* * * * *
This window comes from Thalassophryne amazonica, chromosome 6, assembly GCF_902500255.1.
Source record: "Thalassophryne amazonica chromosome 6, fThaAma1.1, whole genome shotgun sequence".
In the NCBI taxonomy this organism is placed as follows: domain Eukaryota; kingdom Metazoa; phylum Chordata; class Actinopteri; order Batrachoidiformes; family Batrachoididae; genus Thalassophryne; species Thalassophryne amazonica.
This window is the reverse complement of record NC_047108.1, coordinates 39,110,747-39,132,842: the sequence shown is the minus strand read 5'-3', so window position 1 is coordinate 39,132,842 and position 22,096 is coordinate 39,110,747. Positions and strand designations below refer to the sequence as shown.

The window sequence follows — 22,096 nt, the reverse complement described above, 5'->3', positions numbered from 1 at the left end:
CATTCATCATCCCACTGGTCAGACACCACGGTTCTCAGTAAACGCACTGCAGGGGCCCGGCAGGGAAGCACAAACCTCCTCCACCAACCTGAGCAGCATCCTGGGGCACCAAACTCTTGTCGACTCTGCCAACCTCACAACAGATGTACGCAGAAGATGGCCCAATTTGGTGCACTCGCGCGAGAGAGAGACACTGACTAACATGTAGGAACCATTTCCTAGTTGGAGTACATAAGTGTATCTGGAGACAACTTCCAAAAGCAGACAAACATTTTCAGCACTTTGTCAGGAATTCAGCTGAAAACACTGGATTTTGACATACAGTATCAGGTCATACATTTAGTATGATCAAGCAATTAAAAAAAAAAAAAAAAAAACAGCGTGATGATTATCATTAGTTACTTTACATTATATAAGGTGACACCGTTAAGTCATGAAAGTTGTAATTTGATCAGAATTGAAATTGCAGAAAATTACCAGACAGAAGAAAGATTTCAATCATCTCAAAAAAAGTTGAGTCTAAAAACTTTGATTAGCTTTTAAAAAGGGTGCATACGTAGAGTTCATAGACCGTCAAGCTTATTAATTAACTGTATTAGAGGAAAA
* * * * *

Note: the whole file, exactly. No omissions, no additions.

This window comes from Thalassophryne amazonica, chromosome 6, assembly GCF_902500255.1.
Source record: "Thalassophryne amazonica chromosome 6, fThaAma1.1, whole genome shotgun sequence".
In the NCBI taxonomy this organism is placed as follows: domain Eukaryota; kingdom Metazoa; phylum Chordata; class Actinopteri; order Batrachoidiformes; family Batrachoididae; genus Thalassophryne; species Thalassophryne amazonica.
This window is the reverse complement of record NC_047108.1, coordinates 39,110,747-39,132,842: the sequence shown is the minus strand read 5'-3', so window position 1 is coordinate 39,132,842 and position 22,096 is coordinate 39,110,747. Positions and strand designations below refer to the sequence as shown.

The window sequence follows — 22,096 nt, the reverse complement described above, 5'->3', positions numbered from 1 at the left end:
CATTCATCATCCCACTGGTCAGACACCACGGTTCTCAGTAAACGCACTGCAGGGGCCCGGCAGGGAAGCACAAACCTCCTCCACCAACCTGAGCAGCATCCTGGGGCACCAAACTCTTGTCGACTCTGCCAACCTCACAACAGATGTACGCAGAAGATGGCCCAATTTGGTGCACTCGCGCGAGAGAGAGACACTGACTAACATGTAGGAACCATTTCCTAGTTGGAGTACATAAGTGTATCTGGAGACAACTTCCAAAAGCAGACAAACATTTTCAGCACTTTGTCAGGAATTCAGCTGAAAACACTGGATTTTGACATACAGTATCAGGTCATACATTTAGTATGATCAAGCAATTAAAAAAAAAAAAAAAAAAACAGCGTGATGATTATCATTAGTTACTTTACATTATATAAGGTGACACCGTTAAGTCATGAAAGTTGTAATTTGATCAGAATTGAAATTGCAGAAAATTACCAGACAGAAGAAAGATTTCAATCATCTCAAAAAAAGTTGAGTCTAAAAACTTTGATTAGCTTTTAAAAAGGGTGCATACGTAGAGTTCATAGACCGTCAAGCTTATTAATTAACTGTATTAGAGGAAAA